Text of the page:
Washington Taxation

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Online Resources[edit | edit source]

Why Use Tax Records[edit | edit source]

By studying several consecutive years of tax records you may determine when a young men came of age, when individuals moved in and out of a home, or when they died leaving heirs. Authorities determined wealth (real estate, or income) to be taxed. Taxes can be for polls, real and personal estate, or schools.

Tax record content varies and may include the name and residence of the taxpayer, description of the real estate, name of original purchaser, description of personal property, number of males over 21, number of school children, slaves, and farm animals. Tax records usually are arranged by date and locality and are not normally indexed. Tax records can be used in place of missing land and census records to locate a person’s residence.

How to Use Tax Records for Washington[edit | edit source]

County Level[edit | edit source]

Washington's only tax records are for real and personal property, which were both taken at the county level. The records are held by the county assessors and the county treasurers. In some cases, the Washington State Archives' regional branches have acquired older records. These branches are excellent places to begin searching for county tax records. Not all county tax records have survived. Inheritance tax records are on microfilm at the Washington State Archives from 1901 until the tax was discontinued in 1981.[1]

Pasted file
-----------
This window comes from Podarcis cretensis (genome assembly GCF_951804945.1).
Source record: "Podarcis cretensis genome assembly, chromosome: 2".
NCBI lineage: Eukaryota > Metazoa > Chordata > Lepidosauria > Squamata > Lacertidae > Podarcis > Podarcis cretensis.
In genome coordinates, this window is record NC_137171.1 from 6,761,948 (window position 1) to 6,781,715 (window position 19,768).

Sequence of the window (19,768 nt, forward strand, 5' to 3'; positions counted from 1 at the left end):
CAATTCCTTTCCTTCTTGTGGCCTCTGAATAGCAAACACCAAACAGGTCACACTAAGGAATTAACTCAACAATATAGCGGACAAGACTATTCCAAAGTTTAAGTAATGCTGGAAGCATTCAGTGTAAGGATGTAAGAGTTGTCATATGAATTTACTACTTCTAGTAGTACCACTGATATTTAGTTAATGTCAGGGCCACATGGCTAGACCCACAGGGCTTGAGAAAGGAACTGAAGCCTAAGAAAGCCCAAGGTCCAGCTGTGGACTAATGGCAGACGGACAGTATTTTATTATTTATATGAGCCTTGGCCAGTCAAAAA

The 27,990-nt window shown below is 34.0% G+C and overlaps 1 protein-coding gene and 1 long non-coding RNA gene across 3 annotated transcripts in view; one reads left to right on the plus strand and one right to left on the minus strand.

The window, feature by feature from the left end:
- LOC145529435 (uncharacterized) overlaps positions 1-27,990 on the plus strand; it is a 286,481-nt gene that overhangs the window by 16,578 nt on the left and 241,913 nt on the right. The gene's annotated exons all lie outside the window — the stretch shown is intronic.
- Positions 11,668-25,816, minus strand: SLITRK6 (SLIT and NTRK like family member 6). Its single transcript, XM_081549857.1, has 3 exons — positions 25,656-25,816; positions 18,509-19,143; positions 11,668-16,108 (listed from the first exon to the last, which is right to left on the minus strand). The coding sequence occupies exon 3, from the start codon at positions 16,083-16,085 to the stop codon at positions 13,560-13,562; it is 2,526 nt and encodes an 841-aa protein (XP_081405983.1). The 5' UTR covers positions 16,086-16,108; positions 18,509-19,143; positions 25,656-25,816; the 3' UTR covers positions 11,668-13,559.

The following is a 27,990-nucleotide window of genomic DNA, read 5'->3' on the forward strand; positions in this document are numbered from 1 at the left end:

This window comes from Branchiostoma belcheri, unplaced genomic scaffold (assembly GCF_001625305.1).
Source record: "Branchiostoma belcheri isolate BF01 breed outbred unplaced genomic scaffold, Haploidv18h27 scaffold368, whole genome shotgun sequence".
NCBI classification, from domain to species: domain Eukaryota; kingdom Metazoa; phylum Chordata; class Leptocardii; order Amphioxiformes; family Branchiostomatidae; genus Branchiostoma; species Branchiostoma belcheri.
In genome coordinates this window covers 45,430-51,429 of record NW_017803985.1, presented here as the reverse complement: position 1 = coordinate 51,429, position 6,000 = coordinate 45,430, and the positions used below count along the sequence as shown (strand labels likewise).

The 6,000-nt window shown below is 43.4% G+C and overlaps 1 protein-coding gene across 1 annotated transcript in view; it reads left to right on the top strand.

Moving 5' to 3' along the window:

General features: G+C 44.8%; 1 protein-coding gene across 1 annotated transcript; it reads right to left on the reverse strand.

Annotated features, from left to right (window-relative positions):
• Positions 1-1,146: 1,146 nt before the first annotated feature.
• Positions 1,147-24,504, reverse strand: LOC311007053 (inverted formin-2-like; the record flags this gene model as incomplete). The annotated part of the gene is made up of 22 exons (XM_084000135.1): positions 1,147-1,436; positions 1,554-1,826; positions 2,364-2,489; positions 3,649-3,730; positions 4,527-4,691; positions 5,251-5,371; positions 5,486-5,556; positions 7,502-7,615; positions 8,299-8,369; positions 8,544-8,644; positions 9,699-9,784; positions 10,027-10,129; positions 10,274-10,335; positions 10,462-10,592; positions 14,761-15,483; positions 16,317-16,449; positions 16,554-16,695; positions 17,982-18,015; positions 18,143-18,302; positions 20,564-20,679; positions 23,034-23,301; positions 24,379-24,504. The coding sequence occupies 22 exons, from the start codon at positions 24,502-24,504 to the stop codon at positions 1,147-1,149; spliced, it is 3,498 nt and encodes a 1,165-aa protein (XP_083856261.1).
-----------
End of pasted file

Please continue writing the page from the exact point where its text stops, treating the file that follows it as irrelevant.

State Level[edit | edit source]

There are three Depositories for the state of Washington, one specializes in digitizing records.

Washington State Archives
Address: 1129 Washington St SE
Olympia, WA 98501
Phone: (360) 586-1492
Washington State Archives

Washington State Archives, Digital Archives
960 Washington Street
Cheney, WA 99004
(509) 235-7500
Washington State Archives, Digital Archives

Puget Sound Regional Branch - Washington State Archives
Pritchard-Fleming Building
3000 Landerholm Circle SE, MS-
Address: Bellevue, WA 98007
Phone: (425) 564-3940
Puget Sound Regional Branch

Tax money bag.jpg

Tax Laws[edit | edit source]

Abraham Lincoln instituted the income tax in 1862, and on July 1, 1862, Congress passed the Internal Revenue Act, creating the Bureau of Internal Revenue (later renamed to the Internal Revenue Service). This act was intended to “provide Internal Revenue to support the Government and to pay interest on the Public Debt.” Instituted in the height of the Civil War, the “Public Debt” at the time primarily consisted of war expenses. For the Southern States that were part of the Confederate side of the Civil War, once Union troops took over parts of the Southern States, income tax were instituted on them. [2]

  • To learn more about this Collection click here
  • To learn more about the Civil War taxes click here

What history has shown us is that while property taxes are locally levied, there is significant state involvement with the amount of tax local political subdivisions can levy, how property assessments are conducted, and what services local taxing subdivisions must provide for their residents. This comes at a cost to state taxpayers, because the state has obligations it must fund as well, with a limited amount of state tax dollars.

References[edit | edit source]